Classroom aides on move

Assistants must go to high-poverty schools to satisfy U.S. mandate

January 03, 2007|By Sara Neufeld | Sara Neufeld,Sun reporter

As the Baltimore school system scrambles to meet a provision of the federal No Child Left Behind Act, it is transferring more than 150 classroom assistants to different schools next week.

Assistants considered qualified under the law are being moved to high-poverty schools, while those considered not qualified are moving to schools serving wealthier children.

The transfers are prompting outrage among many of the assistants and the teachers and others who work with them. They say the system didn't plan adequately and now is disrupting the lives of the assistants and the relationships they have built with children.

"It goes against all good pedagogy to transfer in the middle of the year," said Bobbi Macdonald, president of the board governing City Neighbors Charter School, which stands to lose four of its assistants. "If [system officials] were focused on student achievement, they'd figure this out a different way."

But system officials say they have no choice. If they don't comply with the federal law requiring them to have "highly qualified" classroom assistants in schools serving high-poverty populations, they risk losing millions of dollars in federal funds.

To be considered highly qualified, an assistant has to have an associate's degree or pass a state test. No Child Left Behind, passed by Congress in 2001, set a deadline of last June for all assistants in "Title 1 schools" - those with high-poverty populations - to meet that requirement.

After failing to meet that deadline, Baltimore school officials pledged to the state education department that they would work to achieve compliance as quickly as possible, said Gary Thrift, the system's human resources officer.

Effective Monday, 75 non-highly qualified assistants at Title 1 schools will be transferred to schools serving a wealthier student body, Thrift said. The wealthier schools will send highly qualified assistants to take their places at the Title 1 schools and to fill vacant positions.

About 90 highly qualified assistants are being transferred according to seniority. A few of them were aides working outside the classroom; they are being transferred to classroom jobs in their same schools.

Thrift emphasized that, as a result of the moves, no assistants will lose their jobs, and no schools will have fewer assistants than they have now.

The Baltimore Teachers Union is signing off on the transfers, saying the system and the union together have worked hard to get assistants designated as highly qualified. The union is arranging for assistants to take graduate courses and test-prep classes.

"Baltimore City is always under the microscope," said Marietta English, co-president of the union, which represents teachers and assistants. "They're just trying to follow the law."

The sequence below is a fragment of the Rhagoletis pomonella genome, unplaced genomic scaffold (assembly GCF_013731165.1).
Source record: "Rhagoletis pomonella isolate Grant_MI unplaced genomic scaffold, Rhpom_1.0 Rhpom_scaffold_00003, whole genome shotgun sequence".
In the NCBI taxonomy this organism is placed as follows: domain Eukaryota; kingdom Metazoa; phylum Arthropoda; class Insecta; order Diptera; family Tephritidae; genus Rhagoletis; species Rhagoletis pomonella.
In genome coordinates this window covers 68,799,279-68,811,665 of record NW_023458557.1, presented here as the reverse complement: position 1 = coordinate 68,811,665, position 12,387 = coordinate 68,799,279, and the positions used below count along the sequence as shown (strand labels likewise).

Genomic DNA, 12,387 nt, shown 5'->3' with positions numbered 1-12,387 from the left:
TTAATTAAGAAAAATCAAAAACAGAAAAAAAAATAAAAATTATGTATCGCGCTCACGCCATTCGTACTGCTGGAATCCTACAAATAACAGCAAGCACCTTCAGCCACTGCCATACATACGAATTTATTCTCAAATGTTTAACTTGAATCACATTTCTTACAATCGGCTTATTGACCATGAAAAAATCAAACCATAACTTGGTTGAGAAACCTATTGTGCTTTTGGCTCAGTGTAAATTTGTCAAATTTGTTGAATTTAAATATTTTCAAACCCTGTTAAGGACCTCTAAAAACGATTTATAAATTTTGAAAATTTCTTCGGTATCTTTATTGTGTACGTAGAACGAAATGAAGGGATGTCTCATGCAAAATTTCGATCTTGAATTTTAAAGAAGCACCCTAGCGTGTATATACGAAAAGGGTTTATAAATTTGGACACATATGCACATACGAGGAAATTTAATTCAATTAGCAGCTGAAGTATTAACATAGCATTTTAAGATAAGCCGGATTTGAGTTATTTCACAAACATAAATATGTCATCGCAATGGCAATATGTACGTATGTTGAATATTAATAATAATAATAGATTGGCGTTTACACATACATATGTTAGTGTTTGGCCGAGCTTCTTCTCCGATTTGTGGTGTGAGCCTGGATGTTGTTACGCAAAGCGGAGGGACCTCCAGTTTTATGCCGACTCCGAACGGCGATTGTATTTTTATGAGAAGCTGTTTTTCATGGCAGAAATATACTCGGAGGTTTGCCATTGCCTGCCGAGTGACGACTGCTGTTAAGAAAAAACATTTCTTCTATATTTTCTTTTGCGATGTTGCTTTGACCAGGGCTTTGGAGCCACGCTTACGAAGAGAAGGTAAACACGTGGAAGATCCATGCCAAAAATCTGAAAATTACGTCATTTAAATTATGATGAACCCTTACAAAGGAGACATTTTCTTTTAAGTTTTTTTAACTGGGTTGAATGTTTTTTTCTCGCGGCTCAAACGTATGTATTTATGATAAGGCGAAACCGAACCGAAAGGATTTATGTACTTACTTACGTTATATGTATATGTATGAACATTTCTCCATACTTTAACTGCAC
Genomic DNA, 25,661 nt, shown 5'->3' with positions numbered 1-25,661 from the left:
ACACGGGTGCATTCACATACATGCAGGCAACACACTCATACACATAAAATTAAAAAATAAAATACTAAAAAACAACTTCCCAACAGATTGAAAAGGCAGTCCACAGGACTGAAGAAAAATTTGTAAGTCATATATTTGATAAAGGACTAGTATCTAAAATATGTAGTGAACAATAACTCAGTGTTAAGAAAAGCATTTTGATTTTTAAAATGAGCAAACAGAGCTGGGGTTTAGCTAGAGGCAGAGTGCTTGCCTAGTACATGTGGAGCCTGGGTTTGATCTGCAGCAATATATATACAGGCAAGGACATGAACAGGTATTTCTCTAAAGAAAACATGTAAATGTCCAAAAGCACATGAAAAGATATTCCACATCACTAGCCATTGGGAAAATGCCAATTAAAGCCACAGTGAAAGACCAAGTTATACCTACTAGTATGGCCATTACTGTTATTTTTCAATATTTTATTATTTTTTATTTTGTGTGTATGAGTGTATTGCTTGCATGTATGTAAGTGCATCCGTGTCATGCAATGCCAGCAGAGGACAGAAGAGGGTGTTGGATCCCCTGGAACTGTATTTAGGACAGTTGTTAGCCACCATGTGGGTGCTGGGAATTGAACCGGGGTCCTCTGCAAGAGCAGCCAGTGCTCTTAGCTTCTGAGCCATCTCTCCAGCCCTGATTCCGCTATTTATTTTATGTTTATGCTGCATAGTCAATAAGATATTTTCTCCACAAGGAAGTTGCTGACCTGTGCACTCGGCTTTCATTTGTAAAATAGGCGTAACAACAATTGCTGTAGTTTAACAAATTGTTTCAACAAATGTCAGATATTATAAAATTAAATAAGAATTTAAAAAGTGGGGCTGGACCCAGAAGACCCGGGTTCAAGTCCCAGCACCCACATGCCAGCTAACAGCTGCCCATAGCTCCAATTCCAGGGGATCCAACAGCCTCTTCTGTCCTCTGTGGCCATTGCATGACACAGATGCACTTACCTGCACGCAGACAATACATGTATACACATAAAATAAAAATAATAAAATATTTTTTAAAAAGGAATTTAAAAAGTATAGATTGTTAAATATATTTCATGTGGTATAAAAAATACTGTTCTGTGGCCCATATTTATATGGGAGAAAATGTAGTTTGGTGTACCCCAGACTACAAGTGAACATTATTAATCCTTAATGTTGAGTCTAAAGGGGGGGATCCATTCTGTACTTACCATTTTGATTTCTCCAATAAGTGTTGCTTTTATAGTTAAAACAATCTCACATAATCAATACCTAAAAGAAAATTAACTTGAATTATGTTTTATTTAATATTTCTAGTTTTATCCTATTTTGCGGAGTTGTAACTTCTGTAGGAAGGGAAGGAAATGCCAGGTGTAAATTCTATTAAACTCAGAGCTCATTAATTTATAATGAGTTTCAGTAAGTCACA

But affected assistants - those who are highly qualified and those who are not - said they were shocked to receive letters from Thrift late last week notifying them of the moves.

Louise Graves, 56, said she was devastated to get a letter Saturday saying she was being transferred from her kindergarten class at Dr. Bernard Harris Sr. Elementary, a Title 1 school in East Baltimore where she has worked for the past 16 years. Graves said she failed the state test to become highly qualified by a few points, and she plans to retake it next month.

"You're pulling people in the middle of the year from a setting where the kids are comfortable," said Graves, a 33-year veteran of the city schools.

What's more, she does not have a car, and she estimates she will need to leave her east-side home at 4:30 a.m. to take public transportation to her new assignment at Cross Country Elementary in Northwest Baltimore by 7:30 a.m.

Phyllis Devlin, the teacher who has worked alongside Graves for the past 11 years, said she will be irreplaceable, calling her transfer "absurd" and saying it showed "complete disregard for the students."

"Words cannot even begin to express the impact she has had on children over the years," Devlin said. She said she does not know what to tell the 5- and 6-year-olds in the class who have grown attached to Graves.

Thrift said the system will try to move veterans such as Graves back to their home schools once they become highly qualified.

At City Neighbors, a charter school in Northeast Baltimore, staff members are in an uproar over the transfer of four highly qualified assistants to Title 1 schools. Charter schools are public schools that operate independently under contracts with local school boards.

In Baltimore, charter schools' contracts give them the autonomy to select their own staff, though the system's chief executive officer reserves the right to have final approval over staffing decisions. Macdonald, the City Neighbors board president, said the transfers violate the school's contract.

She said City Neighbors, which emphasizes project-based learning, has recruited staff from around the country.

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